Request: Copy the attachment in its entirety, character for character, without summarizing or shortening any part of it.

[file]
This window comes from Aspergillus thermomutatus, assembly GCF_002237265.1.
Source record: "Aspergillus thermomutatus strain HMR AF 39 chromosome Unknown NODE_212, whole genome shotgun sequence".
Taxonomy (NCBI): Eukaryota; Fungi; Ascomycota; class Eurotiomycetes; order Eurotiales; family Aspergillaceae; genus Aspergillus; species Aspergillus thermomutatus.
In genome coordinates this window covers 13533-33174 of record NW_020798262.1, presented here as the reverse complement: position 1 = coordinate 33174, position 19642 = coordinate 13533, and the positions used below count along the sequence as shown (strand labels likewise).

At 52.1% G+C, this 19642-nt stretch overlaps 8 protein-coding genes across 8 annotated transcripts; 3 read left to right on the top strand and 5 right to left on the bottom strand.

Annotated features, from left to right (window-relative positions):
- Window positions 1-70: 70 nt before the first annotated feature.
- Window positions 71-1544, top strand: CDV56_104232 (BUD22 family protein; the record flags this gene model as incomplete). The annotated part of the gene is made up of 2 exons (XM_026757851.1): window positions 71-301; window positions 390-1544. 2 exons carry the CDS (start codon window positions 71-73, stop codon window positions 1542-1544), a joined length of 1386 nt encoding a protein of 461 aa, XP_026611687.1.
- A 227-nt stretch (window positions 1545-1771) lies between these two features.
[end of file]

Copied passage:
This window comes from Aspergillus thermomutatus, assembly GCF_002237265.1.
Source record: "Aspergillus thermomutatus strain HMR AF 39 chromosome Unknown NODE_212, whole genome shotgun sequence".
Taxonomy (NCBI): Eukaryota; Fungi; Ascomycota; class Eurotiomycetes; order Eurotiales; family Aspergillaceae; genus Aspergillus; species Aspergillus thermomutatus.
In genome coordinates this window covers 13533-33174 of record NW_020798262.1, presented here as the reverse complement: position 1 = coordinate 33174, position 19642 = coordinate 13533, and the positions used below count along the sequence as shown (strand labels likewise).

At 52.1% G+C, this 19642-nt stretch overlaps 8 protein-coding genes across 8 annotated transcripts; 3 read left to right on the top strand and 5 right to left on the bottom strand.

Annotated features, from left to right (window-relative positions):
- Window positions 1-70: 70 nt before the first annotated feature.
- Window positions 71-1544, top strand: CDV56_104232 (BUD22 family protein; the record flags this gene model as incomplete). The annotated part of the gene is made up of 2 exons (XM_026757851.1): window positions 71-301; window positions 390-1544. 2 exons carry the CDS (start codon window positions 71-73, stop codon window positions 1542-1544), a joined length of 1386 nt encoding a protein of 461 aa, XP_026611687.1.
- A 227-nt stretch (window positions 1545-1771) lies between these two features.